Contrary to popular belief, not all people wanting to connect are desperate. In fact, more than a few are looking for genuine, bilateral relationships. We don’t all have a crippled social skills. Some of us have robust lives, real friends, and successful careers. Our lives and self worth do not turn with the numbers of “likes” we get on posts. Therefore, if what we put out there is not your cup of tea, you should feel no guilt in ignoring it. I promise you I won’t like yours if I’m not feeling it.
So, it is with no trepidation at all that I turn once again to the Snake Oil salesmen of the interwebs, bloggers. No, not you, the other guy. The bloggers I’m talking about have already stopped reading, because only a few words shows up in their reader after they pop in their search terms, and “like” 115,000 posts so that we hicks like theirs back, and drive up their web traffic.
You know how it goes. You spend
minutes hours crafting your improvised tightly honed post, which you put out there without editing, crawl through draft after draft, just to make it perfect. Then, some huckster in a faux silk suit and a chimney-shaped hat clicks “like” and you think all your efforts have been rewarded.
Good on ya.
Except, let’s say, like me, you have tools that track views and visitors, and you notice that no one actually clicked on the post, and it’s 1,500 words long, and therefore, the jerk who “liked” it could not have read it. Well fuck you very much.
Even worse, let’s say you have a photography blog. No, bump that; let’s say I have a photography blog, because I do. Is it fair, in the world of interwebs reciprocity, for someone to like my post — which consists of 1 photo and ten words — to expect me to like theirs back, when the shortest of their posts is just north of War and Fucking Peace? (Editor’s note: I used Tolstoy’s manuscript title, not the final version.)
No, it the hell is not. I. Ain’t. Reading. Your. Novel. Son. Why? Because, you clicked on my photo precisely because it was quick. What you liked was that it required NOTHING on your part. That’s really lame.
Even worse, I spent some time this week looking for other street photographers who might have set up blogs. I’ve used most of the photo social media sites, and have tired of them. What I wanted was a simple way to see other shooters’ work, without complexity, while setting up my blog as a sort of a street photography portfolio. Simple in concept, no? Well, an interesting thing happened. I found a photographer whose work I really liked. I found myself clicking on 6 or 7 shots, all of which I liked. I followed the blog; things were looking up. I figured if the shooter liked my work, they would click on some of mine, or not. To my surprise, he did in fact follow my blog. This one. This has happened more than once.
Um, guess which blog you should have followed?
Now, perhaps the delightful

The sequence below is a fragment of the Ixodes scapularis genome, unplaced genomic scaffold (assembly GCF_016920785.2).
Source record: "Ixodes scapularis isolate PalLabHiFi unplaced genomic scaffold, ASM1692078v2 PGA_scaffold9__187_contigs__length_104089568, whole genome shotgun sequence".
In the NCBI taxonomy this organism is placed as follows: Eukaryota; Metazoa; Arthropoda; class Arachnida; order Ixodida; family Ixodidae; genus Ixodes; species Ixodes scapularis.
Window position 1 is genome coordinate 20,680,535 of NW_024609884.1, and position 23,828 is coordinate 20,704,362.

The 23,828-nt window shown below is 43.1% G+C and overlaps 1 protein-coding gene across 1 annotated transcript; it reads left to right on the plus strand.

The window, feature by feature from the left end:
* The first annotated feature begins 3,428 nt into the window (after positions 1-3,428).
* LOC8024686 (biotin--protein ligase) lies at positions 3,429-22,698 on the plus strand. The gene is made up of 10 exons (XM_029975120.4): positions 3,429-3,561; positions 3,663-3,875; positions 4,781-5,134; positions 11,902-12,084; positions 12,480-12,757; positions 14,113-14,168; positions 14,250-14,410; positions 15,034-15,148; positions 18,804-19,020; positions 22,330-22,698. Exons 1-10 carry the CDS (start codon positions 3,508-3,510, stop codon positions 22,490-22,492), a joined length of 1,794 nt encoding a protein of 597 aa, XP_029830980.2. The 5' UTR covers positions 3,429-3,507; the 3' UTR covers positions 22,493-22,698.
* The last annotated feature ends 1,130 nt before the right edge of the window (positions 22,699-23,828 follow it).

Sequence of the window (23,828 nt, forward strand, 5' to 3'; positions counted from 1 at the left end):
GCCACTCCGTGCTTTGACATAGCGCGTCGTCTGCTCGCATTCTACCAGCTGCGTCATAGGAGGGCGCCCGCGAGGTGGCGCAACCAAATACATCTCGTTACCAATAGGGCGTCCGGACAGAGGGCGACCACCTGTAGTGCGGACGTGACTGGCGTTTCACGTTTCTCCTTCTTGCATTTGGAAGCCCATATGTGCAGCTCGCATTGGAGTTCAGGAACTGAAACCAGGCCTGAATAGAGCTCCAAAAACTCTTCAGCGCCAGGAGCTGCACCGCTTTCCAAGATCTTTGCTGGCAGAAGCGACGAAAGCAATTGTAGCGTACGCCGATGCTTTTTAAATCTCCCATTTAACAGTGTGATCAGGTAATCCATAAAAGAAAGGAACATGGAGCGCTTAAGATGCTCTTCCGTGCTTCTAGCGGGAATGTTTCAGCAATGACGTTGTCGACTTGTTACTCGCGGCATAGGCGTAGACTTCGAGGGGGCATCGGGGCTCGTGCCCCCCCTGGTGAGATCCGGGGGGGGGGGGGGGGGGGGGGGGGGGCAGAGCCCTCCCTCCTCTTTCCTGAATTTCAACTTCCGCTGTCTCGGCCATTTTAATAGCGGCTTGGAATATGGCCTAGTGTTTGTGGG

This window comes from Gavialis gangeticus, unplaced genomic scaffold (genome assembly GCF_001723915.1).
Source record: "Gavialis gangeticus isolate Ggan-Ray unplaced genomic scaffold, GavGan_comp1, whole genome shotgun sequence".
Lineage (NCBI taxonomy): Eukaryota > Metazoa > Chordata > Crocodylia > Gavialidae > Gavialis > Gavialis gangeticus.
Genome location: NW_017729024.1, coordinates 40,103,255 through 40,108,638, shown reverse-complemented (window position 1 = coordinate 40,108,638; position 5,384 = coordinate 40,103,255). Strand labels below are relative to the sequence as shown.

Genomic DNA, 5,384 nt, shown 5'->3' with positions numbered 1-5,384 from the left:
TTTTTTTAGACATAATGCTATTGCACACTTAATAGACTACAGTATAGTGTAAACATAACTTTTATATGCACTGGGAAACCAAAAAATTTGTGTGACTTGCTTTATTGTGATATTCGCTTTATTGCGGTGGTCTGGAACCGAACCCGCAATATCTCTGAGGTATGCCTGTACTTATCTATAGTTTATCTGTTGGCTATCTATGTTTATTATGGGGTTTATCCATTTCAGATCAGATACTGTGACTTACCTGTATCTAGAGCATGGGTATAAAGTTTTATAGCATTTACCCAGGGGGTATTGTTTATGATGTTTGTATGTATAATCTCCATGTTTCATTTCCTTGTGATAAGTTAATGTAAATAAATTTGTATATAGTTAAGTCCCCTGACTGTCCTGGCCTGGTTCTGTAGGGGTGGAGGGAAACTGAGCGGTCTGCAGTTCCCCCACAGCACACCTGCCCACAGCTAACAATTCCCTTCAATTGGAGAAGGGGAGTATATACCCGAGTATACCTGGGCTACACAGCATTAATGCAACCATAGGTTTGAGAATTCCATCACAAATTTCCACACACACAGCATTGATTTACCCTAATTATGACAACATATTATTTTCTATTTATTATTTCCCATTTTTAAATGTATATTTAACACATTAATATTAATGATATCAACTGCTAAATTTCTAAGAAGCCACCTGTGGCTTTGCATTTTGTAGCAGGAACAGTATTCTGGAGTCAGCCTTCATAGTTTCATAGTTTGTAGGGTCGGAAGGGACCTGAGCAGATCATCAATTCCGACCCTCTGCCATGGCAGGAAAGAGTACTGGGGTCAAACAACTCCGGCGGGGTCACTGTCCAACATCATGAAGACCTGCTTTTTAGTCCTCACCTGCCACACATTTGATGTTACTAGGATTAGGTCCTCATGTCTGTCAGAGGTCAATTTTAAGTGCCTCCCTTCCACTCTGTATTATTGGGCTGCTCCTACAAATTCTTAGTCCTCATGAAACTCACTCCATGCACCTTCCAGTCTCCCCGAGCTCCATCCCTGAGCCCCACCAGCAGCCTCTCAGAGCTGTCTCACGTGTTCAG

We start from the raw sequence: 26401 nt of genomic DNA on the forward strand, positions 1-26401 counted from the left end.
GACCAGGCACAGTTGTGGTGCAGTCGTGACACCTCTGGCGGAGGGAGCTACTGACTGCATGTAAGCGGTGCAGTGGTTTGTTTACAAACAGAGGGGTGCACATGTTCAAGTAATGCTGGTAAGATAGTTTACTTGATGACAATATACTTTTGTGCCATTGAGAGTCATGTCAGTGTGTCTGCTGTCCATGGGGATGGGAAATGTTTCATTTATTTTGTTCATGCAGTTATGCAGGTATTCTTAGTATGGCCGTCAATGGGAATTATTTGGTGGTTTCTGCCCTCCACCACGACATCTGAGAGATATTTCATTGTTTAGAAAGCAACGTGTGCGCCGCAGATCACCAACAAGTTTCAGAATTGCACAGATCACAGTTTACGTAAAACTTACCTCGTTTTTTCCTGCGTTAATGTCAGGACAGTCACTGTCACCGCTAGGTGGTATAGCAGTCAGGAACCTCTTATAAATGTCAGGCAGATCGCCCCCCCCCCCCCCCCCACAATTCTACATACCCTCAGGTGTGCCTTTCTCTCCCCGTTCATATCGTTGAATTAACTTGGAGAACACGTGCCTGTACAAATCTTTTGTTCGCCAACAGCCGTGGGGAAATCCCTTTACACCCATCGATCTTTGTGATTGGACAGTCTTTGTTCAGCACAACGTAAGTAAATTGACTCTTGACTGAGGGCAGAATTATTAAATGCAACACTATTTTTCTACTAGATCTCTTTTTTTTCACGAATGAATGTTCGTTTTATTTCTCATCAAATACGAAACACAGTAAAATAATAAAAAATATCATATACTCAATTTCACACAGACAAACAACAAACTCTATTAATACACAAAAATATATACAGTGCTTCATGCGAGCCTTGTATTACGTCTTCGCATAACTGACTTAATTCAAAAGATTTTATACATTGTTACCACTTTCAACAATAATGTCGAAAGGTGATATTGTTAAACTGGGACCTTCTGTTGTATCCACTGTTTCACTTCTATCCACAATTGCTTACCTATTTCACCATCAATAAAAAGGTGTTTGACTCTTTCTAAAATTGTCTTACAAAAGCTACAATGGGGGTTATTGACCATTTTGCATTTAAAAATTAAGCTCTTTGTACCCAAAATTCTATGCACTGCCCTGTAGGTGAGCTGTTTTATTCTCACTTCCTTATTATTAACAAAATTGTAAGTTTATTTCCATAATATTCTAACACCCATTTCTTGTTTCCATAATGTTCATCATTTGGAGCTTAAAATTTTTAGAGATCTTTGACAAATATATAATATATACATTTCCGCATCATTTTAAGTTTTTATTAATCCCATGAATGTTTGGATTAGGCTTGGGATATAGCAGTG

raw, barely edited, grade-C, stream-of-consciousness prose on this blog attracted them. More likely, however, the person only spent 2 seconds on my profile, and clicked “follow” on the 1st blog he saw (RalphtheDog.Wordpress.com) instead of my lovely (ChristShootstheStreet.Wordpress.com) photo blog. In effect, he was selling the snake oil that if I continue to “like” his stuff every day, my life would improve because he liked me back. My brain would produce endorphins, and the 100 likes per post would bring in droves of new readers.
But I have a question? WHO GIVES A SHIT?
Do people really care about numbers instead of improvement? Is the idea of sharing art in the hopes of reaching people who get your vision so alien? Are we all producers and not consumers? You know which stats I like? I like that my #1 and #2 viewed posts get ZERO comments. That’s because people searched on the 100 greatest writers, or dragons, and read (or not) because they are interested in the subject matter.
Getting fake likes on the interwebs is like finding out your close friend really hasn’t felt anything for you (or anything) in five years. The best case is you never find out. The worst case is that you question all the joy you thought you brought, the self-improvement you believed you made, and wonder if anything is real. Frankly, I’d rather have the snake.
Theda Bara as “Cleopatra”
The simple truth is that despite what we bloggers want to believe, The Public rarely reads blogs. When they do, they have no Blogger/Wordpress/OpenID, so you’ll rarely know when they loved your post. They may read it over and over, perhaps it will change their life. In extraordinarily rare instances, they will leave a comment, or send you an email thanking you for adding a bit to their life.
And, my friends, that will need to be enough.
You write because God gave you the words. If you’re doing this for any other reason, then it’s time to stop drinking the Snake Oil, and get your head right.